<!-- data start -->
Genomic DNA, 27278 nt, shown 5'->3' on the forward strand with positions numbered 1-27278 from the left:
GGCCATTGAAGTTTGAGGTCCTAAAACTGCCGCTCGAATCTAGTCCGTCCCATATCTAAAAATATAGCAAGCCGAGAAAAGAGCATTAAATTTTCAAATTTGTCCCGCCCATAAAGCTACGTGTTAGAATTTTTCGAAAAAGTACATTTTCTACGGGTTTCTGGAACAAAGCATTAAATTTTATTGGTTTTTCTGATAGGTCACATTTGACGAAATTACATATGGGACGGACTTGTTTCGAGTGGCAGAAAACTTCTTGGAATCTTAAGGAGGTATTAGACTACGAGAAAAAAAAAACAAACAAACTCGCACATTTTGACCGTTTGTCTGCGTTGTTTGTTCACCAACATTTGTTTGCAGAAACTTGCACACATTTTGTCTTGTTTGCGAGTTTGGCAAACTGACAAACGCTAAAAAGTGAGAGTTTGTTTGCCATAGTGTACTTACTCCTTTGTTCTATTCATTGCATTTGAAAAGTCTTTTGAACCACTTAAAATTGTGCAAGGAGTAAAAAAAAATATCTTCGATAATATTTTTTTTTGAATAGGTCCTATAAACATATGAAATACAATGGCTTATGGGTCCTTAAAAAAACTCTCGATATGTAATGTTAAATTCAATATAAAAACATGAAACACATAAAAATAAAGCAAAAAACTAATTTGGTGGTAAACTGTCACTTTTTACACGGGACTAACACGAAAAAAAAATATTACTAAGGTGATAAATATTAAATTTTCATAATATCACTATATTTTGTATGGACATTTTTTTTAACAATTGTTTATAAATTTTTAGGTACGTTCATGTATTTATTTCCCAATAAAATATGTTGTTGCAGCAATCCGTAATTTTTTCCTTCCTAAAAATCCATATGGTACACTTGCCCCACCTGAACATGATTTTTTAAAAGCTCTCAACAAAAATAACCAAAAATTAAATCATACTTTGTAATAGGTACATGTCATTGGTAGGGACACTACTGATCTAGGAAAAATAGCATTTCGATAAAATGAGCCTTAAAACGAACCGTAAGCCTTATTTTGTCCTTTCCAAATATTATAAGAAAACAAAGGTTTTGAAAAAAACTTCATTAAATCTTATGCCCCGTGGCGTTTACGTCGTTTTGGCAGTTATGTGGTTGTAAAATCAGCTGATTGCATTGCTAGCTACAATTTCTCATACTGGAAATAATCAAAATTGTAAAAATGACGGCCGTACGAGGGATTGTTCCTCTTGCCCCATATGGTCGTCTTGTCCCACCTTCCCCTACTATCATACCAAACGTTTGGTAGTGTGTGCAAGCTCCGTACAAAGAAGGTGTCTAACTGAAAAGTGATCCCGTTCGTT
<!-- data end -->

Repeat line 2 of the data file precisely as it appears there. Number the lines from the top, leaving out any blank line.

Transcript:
GGCCATTGAAGTTTGAGGTCCTAAAACTGCCGCTCGAATCTAGTCCGTCCCATATCTAAAAATATAGCAAGCCGAGAAAAGAGCATTAAATTTTCAAATTTGTCCCGCCCATAAAGCTACGTGTTAGAATTTTTCGAAAAAGTACATTTTCTACGGGTTTCTGGAACAAAGCATTAAATTTTATTGGTTTTTCTGATAGGTCACATTTGACGAAATTACATATGGGACGGACTTGTTTCGAGTGGCAGAAAACTTCTTGGAATCTTAAGGAGGTATTAGACTACGAGAAAAAAAAAACAAACAAACTCGCACATTTTGACCGTTTGTCTGCGTTGTTTGTTCACCAACATTTGTTTGCAGAAACTTGCACACATTTTGTCTTGTTTGCGAGTTTGGCAAACTGACAAACGCTAAAAAGTGAGAGTTTGTTTGCCATAGTGTACTTACTCCTTTGTTCTATTCATTGCATTTGAAAAGTCTTTTGAACCACTTAAAATTGTGCAAGGAGTAAAAAAAAATATCTTCGATAATATTTTTTTTTGAATAGGTCCTATAAACATATGAAATACAATGGCTTATGGGTCCTTAAAAAAACTCTCGATATGTAATGTTAAATTCAATATAAAAACATGAAACACATAAAAATAAAGCAAAAAACTAATTTGGTGGTAAACTGTCACTTTTTACACGGGACTAACACGAAAAAAAAATATTACTAAGGTGATAAATATTAAATTTTCATAATATCACTATATTTTGTATGGACATTTTTTTTAACAATTGTTTATAAATTTTTAGGTACGTTCATGTATTTATTTCCCAATAAAATATGTTGTTGCAGCAATCCGTAATTTTTTCCTTCCTAAAAATCCATATGGTACACTTGCCCCACCTGAACATGATTTTTTAAAAGCTCTCAACAAAAATAACCAAAAATTAAATCATACTTTGTAATAGGTACATGTCATTGGTAGGGACACTACTGATCTAGGAAAAATAGCATTTCGATAAAATGAGCCTTAAAACGAACCGTAAGCCTTATTTTGTCCTTTCCAAATATTATAAGAAAACAAAGGTTTTGAAAAAAACTTCATTAAATCTTATGCCCCGTGGCGTTTACGTCGTTTTGGCAGTTATGTGGTTGTAAAATCAGCTGATTGCATTGCTAGCTACAATTTCTCATACTGGAAATAATCAAAATTGTAAAAATGACGGCCGTACGAGGGATTGTTCCTCTTGCCCCATATGGTCGTCTTGTCCCACCTTCCCCTACTATCATACCAAACGTTTGGTAGTGTGTGCAAGCTCCGTACAAAGAAGGTGTCTAACTGAAAAGTGATCCCGTTCGTT